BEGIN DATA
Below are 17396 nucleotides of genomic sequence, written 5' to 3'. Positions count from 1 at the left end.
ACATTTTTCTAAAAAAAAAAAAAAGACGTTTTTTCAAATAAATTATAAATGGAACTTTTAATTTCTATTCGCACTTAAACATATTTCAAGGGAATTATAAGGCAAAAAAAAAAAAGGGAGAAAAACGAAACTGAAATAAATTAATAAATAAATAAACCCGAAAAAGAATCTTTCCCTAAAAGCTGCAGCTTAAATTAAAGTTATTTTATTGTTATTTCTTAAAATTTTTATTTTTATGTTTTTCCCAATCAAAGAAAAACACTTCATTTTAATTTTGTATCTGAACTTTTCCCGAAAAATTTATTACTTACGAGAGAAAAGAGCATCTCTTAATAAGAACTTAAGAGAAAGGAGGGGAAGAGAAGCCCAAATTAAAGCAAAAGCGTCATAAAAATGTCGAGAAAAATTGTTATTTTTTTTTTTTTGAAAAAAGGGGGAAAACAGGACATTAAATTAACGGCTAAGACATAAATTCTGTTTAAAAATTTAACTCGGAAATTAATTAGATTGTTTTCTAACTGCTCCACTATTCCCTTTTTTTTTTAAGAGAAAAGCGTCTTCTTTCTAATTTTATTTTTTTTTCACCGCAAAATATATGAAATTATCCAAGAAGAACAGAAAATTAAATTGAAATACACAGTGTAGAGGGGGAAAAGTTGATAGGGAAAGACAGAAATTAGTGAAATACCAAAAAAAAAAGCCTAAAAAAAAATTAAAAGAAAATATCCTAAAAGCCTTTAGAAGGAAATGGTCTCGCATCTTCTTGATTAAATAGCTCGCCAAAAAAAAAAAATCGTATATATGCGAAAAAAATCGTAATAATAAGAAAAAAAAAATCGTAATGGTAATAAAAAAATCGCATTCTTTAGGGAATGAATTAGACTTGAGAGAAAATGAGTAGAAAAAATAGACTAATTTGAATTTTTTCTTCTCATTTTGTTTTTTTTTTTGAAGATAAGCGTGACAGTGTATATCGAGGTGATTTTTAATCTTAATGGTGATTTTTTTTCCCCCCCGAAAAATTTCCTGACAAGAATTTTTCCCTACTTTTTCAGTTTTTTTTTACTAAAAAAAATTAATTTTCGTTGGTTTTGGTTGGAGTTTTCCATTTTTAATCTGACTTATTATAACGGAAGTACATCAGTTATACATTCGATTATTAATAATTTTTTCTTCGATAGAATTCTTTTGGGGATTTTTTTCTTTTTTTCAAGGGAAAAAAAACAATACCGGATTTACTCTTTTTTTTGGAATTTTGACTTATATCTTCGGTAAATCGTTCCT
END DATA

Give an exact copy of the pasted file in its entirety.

Below are 17396 nucleotides of genomic sequence, written 5' to 3'. Positions count from 1 at the left end.
ACATTTTTCTAAAAAAAAAAAAAAGACGTTTTTTCAAATAAATTATAAATGGAACTTTTAATTTCTATTCGCACTTAAACATATTTCAAGGGAATTATAAGGCAAAAAAAAAAAAGGGAGAAAAACGAAACTGAAATAAATTAATAAATAAATAAACCCGAAAAAGAATCTTTCCCTAAAAGCTGCAGCTTAAATTAAAGTTATTTTATTGTTATTTCTTAAAATTTTTATTTTTATGTTTTTCCCAATCAAAGAAAAACACTTCATTTTAATTTTGTATCTGAACTTTTCCCGAAAAATTTATTACTTACGAGAGAAAAGAGCATCTCTTAATAAGAACTTAAGAGAAAGGAGGGGAAGAGAAGCCCAAATTAAAGCAAAAGCGTCATAAAAATGTCGAGAAAAATTGTTATTTTTTTTTTTTTGAAAAAAGGGGGAAAACAGGACATTAAATTAACGGCTAAGACATAAATTCTGTTTAAAAATTTAACTCGGAAATTAATTAGATTGTTTTCTAACTGCTCCACTATTCCCTTTTTTTTTTAAGAGAAAAGCGTCTTCTTTCTAATTTTATTTTTTTTTCACCGCAAAATATATGAAATTATCCAAGAAGAACAGAAAATTAAATTGAAATACACAGTGTAGAGGGGGAAAAGTTGATAGGGAAAGACAGAAATTAGTGAAATACCAAAAAAAAAAGCCTAAAAAAAAATTAAAAGAAAATATCCTAAAAGCCTTTAGAAGGAAATGGTCTCGCATCTTCTTGATTAAATAGCTCGCCAAAAAAAAAAAATCGTATATATGCGAAAAAAATCGTAATAATAAGAAAAAAAAAATCGTAATGGTAATAAAAAAATCGCATTCTTTAGGGAATGAATTAGACTTGAGAGAAAATGAGTAGAAAAAATAGACTAATTTGAATTTTTTCTTCTCATTTTGTTTTTTTTTTTGAAGATAAGCGTGACAGTGTATATCGAGGTGATTTTTAATCTTAATGGTGATTTTTTTTCCCCCCCGAAAAATTTCCTGACAAGAATTTTTCCCTACTTTTTCAGTTTTTTTTTACTAAAAAAAATTAATTTTCGTTGGTTTTGGTTGGAGTTTTCCATTTTTAATCTGACTTATTATAACGGAAGTACATCAGTTATACATTCGATTATTAATAATTTTTTCTTCGATAGAATTCTTTTGGGGATTTTTTTCTTTTTTTCAAGGGAAAAAAAACAATACCGGATTTACTCTTTTTTTTGGAATTTTGACTTATATCTTCGGTAAATCGTTCCT